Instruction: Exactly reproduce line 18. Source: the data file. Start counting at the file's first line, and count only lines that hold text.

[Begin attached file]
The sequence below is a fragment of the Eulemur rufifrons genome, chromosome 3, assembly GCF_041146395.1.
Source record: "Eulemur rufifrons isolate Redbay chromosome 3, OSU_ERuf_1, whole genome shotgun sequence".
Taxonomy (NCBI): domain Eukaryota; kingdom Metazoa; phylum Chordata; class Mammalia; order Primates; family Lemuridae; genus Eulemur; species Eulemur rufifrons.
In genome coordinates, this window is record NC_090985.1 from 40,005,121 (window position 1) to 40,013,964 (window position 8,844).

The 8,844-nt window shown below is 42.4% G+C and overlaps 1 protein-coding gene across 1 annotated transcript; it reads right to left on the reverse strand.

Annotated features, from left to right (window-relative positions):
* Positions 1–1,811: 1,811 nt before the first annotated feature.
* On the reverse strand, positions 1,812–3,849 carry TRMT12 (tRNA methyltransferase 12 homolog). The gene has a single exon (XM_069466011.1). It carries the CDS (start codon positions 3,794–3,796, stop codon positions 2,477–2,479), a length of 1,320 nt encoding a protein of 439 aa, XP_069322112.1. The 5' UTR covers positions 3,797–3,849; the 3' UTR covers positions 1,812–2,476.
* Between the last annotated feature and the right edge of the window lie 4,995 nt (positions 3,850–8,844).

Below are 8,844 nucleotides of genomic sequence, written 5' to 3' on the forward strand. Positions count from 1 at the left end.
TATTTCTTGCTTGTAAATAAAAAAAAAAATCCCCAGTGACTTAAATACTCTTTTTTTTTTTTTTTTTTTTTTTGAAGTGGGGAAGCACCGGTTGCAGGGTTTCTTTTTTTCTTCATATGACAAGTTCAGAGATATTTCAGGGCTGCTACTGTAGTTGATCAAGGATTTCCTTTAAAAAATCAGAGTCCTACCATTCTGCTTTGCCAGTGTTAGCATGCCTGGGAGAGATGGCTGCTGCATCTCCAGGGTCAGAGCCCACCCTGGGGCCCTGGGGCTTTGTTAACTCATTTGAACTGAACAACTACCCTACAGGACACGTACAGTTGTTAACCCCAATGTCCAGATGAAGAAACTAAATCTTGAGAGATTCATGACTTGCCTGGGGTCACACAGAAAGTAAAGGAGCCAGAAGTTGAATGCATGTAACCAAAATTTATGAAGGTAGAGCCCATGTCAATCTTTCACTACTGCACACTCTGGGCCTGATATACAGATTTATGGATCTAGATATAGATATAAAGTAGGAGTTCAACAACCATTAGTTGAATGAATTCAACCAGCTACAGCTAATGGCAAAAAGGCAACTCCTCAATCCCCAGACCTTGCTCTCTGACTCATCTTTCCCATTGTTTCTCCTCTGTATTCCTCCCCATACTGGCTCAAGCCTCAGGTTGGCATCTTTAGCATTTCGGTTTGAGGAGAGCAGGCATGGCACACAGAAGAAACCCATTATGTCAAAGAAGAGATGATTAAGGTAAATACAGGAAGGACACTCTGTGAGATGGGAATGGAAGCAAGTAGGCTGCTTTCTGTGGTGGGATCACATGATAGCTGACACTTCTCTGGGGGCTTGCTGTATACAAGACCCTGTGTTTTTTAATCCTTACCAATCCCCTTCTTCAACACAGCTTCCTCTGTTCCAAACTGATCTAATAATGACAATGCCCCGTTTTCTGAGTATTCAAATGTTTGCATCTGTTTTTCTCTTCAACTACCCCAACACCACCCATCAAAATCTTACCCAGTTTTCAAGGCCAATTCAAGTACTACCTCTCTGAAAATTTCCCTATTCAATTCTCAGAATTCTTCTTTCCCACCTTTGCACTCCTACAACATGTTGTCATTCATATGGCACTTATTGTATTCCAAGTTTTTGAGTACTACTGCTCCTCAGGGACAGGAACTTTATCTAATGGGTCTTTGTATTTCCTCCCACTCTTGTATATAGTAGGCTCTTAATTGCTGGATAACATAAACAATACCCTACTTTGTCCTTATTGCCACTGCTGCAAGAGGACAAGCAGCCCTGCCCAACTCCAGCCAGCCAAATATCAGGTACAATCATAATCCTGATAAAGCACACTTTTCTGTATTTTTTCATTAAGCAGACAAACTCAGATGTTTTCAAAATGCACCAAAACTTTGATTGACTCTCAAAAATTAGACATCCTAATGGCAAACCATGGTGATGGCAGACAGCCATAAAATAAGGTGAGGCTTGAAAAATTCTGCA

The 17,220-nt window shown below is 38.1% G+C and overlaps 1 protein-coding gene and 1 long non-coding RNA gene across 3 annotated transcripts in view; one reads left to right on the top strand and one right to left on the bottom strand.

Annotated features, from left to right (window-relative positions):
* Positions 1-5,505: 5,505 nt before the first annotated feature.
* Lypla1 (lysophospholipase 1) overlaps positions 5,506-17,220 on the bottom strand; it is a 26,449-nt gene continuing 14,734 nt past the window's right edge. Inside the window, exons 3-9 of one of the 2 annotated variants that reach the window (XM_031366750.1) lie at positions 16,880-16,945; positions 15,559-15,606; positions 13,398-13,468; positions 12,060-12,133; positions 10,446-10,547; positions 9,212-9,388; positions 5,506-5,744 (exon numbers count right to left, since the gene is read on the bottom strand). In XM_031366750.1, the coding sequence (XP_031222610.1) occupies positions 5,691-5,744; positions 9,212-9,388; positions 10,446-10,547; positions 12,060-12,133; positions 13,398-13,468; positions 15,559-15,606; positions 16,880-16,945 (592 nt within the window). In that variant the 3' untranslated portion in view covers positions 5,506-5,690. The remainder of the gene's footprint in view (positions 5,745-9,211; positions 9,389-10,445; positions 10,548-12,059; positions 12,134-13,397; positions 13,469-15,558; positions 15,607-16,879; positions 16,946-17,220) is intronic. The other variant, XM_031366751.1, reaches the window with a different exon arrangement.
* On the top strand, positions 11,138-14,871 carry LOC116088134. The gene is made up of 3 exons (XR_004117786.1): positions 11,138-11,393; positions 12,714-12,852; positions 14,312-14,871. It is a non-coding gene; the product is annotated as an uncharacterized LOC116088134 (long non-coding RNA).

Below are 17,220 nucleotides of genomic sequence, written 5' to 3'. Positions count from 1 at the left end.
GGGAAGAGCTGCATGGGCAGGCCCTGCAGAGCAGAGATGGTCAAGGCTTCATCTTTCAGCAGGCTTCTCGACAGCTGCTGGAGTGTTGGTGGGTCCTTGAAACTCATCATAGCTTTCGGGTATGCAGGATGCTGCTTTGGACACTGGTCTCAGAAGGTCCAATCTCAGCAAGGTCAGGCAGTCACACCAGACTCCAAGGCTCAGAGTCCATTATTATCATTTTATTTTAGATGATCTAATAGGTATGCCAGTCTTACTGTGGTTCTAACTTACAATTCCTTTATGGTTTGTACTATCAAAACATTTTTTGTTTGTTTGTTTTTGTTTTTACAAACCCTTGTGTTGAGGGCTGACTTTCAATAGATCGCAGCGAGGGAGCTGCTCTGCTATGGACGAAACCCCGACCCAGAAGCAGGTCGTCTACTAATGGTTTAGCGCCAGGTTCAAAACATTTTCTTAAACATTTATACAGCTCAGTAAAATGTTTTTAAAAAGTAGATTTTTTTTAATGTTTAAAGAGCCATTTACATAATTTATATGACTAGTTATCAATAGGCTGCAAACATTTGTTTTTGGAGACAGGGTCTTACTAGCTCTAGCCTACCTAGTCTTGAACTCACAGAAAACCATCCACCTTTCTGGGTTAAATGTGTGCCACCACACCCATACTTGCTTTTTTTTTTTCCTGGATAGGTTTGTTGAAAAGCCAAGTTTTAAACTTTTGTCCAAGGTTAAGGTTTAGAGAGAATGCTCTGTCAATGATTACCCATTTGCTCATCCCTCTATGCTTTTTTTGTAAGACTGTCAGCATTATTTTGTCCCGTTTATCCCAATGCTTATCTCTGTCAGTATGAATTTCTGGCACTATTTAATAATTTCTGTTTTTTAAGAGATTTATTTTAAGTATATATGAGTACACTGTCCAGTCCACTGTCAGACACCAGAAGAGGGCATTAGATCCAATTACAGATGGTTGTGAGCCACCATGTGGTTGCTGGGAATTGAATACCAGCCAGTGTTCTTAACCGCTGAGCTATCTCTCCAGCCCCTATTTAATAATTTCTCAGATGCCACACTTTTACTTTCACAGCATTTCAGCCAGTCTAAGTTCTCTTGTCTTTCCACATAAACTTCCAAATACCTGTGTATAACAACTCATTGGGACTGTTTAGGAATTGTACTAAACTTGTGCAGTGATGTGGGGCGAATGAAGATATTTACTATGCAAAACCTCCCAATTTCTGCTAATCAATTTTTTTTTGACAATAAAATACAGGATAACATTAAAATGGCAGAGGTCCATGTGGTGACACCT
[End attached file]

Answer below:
GGGAAGAGCTGCATGGGCAGGCCCTGCAGAGCAGAGATGGTCAAGGCTTCATCTTTCAGCAGGCTTCTCGACAGCTGCTGGAGTGTTGGTGGGTCCTTGAAACTCATCATAGCTTTCGGGTATGCAGGATGCTGCTTTGGACACTGGTCTCAGAAGGTCCAATCTCAGCAAGGTCAGGCAGTCACACCAGACTCCAAGGCTCAGAGTCCATTATTATCATTTTATTTTAGATGATCTAATAGGTATGCCAGTCTTACTGTGGTTCTAACTTACAATTCCTTTATGGTTTGTACTATCAAAACATTTTTTGTTTGTTTGTTTTTGTTTTTACAAACCCTTGTGTTGAGGGCTGACTTTCAATAGATCGCAGCGAGGGAGCTGCTCTGCTATGGACGAAACCCCGACCCAGAAGCAGGTCGTCTACTAATGGTTTAGCGCCAGGTTCAAAACATTTTCTTAAACATTTATACAGCTCAGTAAAATGTTTTTAAAAAGTAGATTTTTTTTAATGTTTAAAGAGCCATTTACATAATTTATATGACTAGTTATCAATAGGCTGCAAACATTTGTTTTTGGAGACAGGGTCTTACTAGCTCTAGCCTACCTAGTCTTGAACTCACAGAAAACCATCCACCTTTCTGGGTTAAATGTGTGCCACCACACCCATACTTGCTTTTTTTTTTTCCTGGATAGGTTTGTTGAAAAGCCAAGTTTTAAACTTTTGTCCAAGGTTAAGGTTTAGAGAGAATGCTCTGTCAATGATTACCCATTTGCTCATCCCTCTATGCTTTTTTTGTAAGACTGTCAGCATTATTTTGTCCCGTTTATCCCAATGCTTATCTCTGTCAGTATGAATTTCTGGCACTATTTAATAATTTCTGTTTTTTAAGAGATTTATTTTAAGTATATATGAGTACACTGTCCAGTCCACTGTCAGACACCAGAAGAGGGCATTAGATCCAATTACAGATGGTTGTGAGCCACCATGTGGTTGCTGGGAATTGAATACCAGCCAGTGTTCTTAACCGCTGAGCTATCTCTCCAGCCCCTATTTAATAATTTCTCAGATGCCACACTTTTACTTTCACAGCATTTCAGCCAGTCTAAGTTCTCTTGTCTTTCCACATAAACTTCCAAATACCTGTGTATAACAACTCATTGGGACTGTTTAGGAATTGTACTAAACTTGTGCAGTGATGTGGGGCGAATGAAGATATTTACTATGCAAAACCTCCCAATTTCTGCTAATCAATTTTTTTTTGACAATAAAATACAGGATAACATTAAAATGGCAGAGGTCCATGTGGTGACACCT